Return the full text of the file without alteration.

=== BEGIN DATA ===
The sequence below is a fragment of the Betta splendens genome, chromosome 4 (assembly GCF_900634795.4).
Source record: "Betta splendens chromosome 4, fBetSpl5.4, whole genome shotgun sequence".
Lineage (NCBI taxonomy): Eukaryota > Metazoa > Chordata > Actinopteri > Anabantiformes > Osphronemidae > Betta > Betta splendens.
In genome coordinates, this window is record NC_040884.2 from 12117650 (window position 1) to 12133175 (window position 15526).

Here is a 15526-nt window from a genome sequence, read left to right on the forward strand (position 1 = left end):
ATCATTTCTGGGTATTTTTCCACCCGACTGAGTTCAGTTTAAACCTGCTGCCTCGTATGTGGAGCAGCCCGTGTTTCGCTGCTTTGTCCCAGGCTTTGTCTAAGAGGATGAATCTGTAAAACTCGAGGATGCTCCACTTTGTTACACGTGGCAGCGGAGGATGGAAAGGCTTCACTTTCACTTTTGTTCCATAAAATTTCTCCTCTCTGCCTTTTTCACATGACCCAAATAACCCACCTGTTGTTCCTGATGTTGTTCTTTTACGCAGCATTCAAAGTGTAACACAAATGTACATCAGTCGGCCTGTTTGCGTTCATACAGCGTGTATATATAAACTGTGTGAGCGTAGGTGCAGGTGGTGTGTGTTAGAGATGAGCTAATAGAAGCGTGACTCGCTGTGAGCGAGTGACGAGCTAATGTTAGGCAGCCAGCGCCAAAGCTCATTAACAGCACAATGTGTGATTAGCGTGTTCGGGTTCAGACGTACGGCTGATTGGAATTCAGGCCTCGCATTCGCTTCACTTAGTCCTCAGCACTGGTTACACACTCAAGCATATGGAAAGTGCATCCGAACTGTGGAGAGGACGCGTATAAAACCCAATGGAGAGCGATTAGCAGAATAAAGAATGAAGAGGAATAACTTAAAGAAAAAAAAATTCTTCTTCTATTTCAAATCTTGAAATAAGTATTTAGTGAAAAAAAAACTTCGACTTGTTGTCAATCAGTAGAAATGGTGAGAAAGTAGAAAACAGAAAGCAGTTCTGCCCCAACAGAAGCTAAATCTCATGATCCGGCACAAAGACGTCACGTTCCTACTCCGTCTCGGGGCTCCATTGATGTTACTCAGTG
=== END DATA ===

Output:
The sequence below is a fragment of the Betta splendens genome, chromosome 4 (assembly GCF_900634795.4).
Source record: "Betta splendens chromosome 4, fBetSpl5.4, whole genome shotgun sequence".
Lineage (NCBI taxonomy): Eukaryota > Metazoa > Chordata > Actinopteri > Anabantiformes > Osphronemidae > Betta > Betta splendens.
In genome coordinates, this window is record NC_040884.2 from 12117650 (window position 1) to 12133175 (window position 15526).

Here is a 15526-nt window from a genome sequence, read left to right on the forward strand (position 1 = left end):
ATCATTTCTGGGTATTTTTCCACCCGACTGAGTTCAGTTTAAACCTGCTGCCTCGTATGTGGAGCAGCCCGTGTTTCGCTGCTTTGTCCCAGGCTTTGTCTAAGAGGATGAATCTGTAAAACTCGAGGATGCTCCACTTTGTTACACGTGGCAGCGGAGGATGGAAAGGCTTCACTTTCACTTTTGTTCCATAAAATTTCTCCTCTCTGCCTTTTTCACATGACCCAAATAACCCACCTGTTGTTCCTGATGTTGTTCTTTTACGCAGCATTCAAAGTGTAACACAAATGTACATCAGTCGGCCTGTTTGCGTTCATACAGCGTGTATATATAAACTGTGTGAGCGTAGGTGCAGGTGGTGTGTGTTAGAGATGAGCTAATAGAAGCGTGACTCGCTGTGAGCGAGTGACGAGCTAATGTTAGGCAGCCAGCGCCAAAGCTCATTAACAGCACAATGTGTGATTAGCGTGTTCGGGTTCAGACGTACGGCTGATTGGAATTCAGGCCTCGCATTCGCTTCACTTAGTCCTCAGCACTGGTTACACACTCAAGCATATGGAAAGTGCATCCGAACTGTGGAGAGGACGCGTATAAAACCCAATGGAGAGCGATTAGCAGAATAAAGAATGAAGAGGAATAACTTAAAGAAAAAAAAATTCTTCTTCTATTTCAAATCTTGAAATAAGTATTTAGTGAAAAAAAAACTTCGACTTGTTGTCAATCAGTAGAAATGGTGAGAAAGTAGAAAACAGAAAGCAGTTCTGCCCCAACAGAAGCTAAATCTCATGATCCGGCACAAAGACGTCACGTTCCTACTCCGTCTCGGGGCTCCATTGATGTTACTCAGTG